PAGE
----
According to Alzheimer’s Research UK (ARUK), nearly half (49%) of UK adults say dementia is the health condition they fear the most.

Only a few months ago, former breakfast TV host Fiona Phillips revealed she too had been diagnosed with Alzheimer’s, the the most common cause of dementia, at age 62.

It’s believed nearly a million people (944,000) live with dementia in the UK, with this figure expected to rise to 1.6 million by 2050.

But, how can you tell if you have symptoms of the disease, or just ‘normal’ forgetfulness and signs of getting older?

What is the difference between dementia and ‘normal’ ageing?

“If people are worried, they should see their doctor, because that’s the only way to know for sure,” Dr Tim Beanland told PA, head of knowledge at Alzheimer’s Society. “As we get into middle-age – 50s and beyond – our brains will show signs of normal ageing, for example you take a bit longer to remember things and you’re a bit more distractable, so you’re attention is maybe not quite as sharp.

“You probably can’t multitask in the way you used to, you find it hard to do several things at once. Those are probably just signs of normal ageing, particularly if they’re just annoying things getting in the way of normal life.”

The “difference between normal ageing and dementia is twofold”, he adds. “Dementia is caused by diseases of the brain, and the symptoms get in the way of daily living. Normal ageing is little annoying things, but dementia is really getting in the way of daily living.”

Here are some possible dementia symptoms to look out for:

1. Repeated questioning

Beanland says that if, for example, your partner tells you they’re going out in the evening but you forget what time they said they were coming back, that’s probably nothing to worry about. “But if you’ve got dementia, you probably won’t remember something somebody told you five or 10 minutes ago, and you might ask them with repeat questioning.

“For a family member it can be quite annoying – obviously it’s not the person with dementia’s fault, but they may ask you the same question over and over. That is suggestive of a problem which might be dementia and is the kind of thing I would go to the doctor about.”

2. Putting objects in strange places

It’s normal, for example, to forget where you put your mobile phone or keys. But when you have dementia, it’s common to put things in strange places, says Beanland. “You might put your house keys in your bathroom cabinet, for example. It’s a bit weird, but it’s the kind of thing people with dementia might do.”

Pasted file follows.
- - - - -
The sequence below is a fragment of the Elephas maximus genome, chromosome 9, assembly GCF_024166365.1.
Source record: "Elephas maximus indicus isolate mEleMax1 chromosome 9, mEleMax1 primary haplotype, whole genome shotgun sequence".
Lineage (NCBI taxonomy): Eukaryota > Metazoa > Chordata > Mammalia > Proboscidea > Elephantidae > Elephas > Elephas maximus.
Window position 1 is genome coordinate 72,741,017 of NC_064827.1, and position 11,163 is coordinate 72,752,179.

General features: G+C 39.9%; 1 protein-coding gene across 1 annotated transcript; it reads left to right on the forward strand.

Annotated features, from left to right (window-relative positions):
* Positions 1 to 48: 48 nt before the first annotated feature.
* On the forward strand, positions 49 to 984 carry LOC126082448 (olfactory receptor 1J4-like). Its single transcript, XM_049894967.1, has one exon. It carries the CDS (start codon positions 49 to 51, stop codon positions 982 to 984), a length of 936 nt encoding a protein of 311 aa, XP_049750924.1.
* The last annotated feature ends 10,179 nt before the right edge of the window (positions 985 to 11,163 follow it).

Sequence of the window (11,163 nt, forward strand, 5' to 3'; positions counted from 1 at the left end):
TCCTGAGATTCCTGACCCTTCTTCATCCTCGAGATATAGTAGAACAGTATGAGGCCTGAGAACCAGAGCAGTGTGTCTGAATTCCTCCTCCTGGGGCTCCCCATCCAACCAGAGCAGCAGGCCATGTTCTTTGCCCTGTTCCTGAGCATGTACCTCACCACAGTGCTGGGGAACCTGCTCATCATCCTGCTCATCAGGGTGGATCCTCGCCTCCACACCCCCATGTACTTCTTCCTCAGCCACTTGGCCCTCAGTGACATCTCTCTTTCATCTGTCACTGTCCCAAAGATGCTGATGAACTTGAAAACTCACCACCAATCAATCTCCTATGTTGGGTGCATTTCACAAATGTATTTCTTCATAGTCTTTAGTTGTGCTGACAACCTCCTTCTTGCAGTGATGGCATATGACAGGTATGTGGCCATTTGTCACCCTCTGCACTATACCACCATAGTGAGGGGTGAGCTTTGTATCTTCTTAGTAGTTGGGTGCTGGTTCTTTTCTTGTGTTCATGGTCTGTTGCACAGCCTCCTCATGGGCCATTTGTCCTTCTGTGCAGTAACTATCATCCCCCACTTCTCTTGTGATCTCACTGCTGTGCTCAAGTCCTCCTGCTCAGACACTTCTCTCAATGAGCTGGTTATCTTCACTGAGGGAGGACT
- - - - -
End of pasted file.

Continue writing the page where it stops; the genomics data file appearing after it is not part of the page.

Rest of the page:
3. Finding it hard to learn new things

Beanland explains: “If I got a new piece of tech or kit, it might take me a long tome to set it up, but I think I’d get there by following the instructions. But if you’ve got dementia, learning how to use a new appliance or device is really difficult.”

4. Difficulty with organisation

Anyone may struggle to organise themselves from time to time, especially as they get older, which may mean it takes longer to manage the budget or pay bills, for example. “But if you’ve got dementia, people really struggle, losing the ability to be organised and plan ahead,” says Beanland.

However, it’s important to keep in mind what’s always been ‘normal’ for you – because it’s more about spotting changes. “If you’ve always been rubbish with the bills or have never had a good memory, you’re not going to get better as you get older, but it’s normal for you,” notes Beanland.

5. Struggling with daily life

If you’ve got dementia, your symptoms will mean you struggle with daily life, Beanland stresses.

“It’s that change from normal into these symptoms which get in the way of daily life, so you struggle to have a conversation and to organise things, you struggle to remember where you’ve parked the car, things like that. These are not just annoyances, they can really affect your ability to get on and do things.”

Get things checked

Experiencing these symptoms doesn’t automatically mean dementia, but Beanland emphasises that it’s always best to get things checked. There may be other underlying causes that need to be addressed too.

“It might be dementia, but it might be something else – if you’ve got depression is can affect your speed of thinking, if you’ve got problems with vitamins it can affect your memory, so it’s not always going to be dementia,” he says. “The main thing is, if you’ve got these symptoms and they’re getting in the way of daily life and you’re worried about them, then get yourself checked out, because it’s better to know and get help.”

Alzheimer’s Society support line is on 0333 150 3456.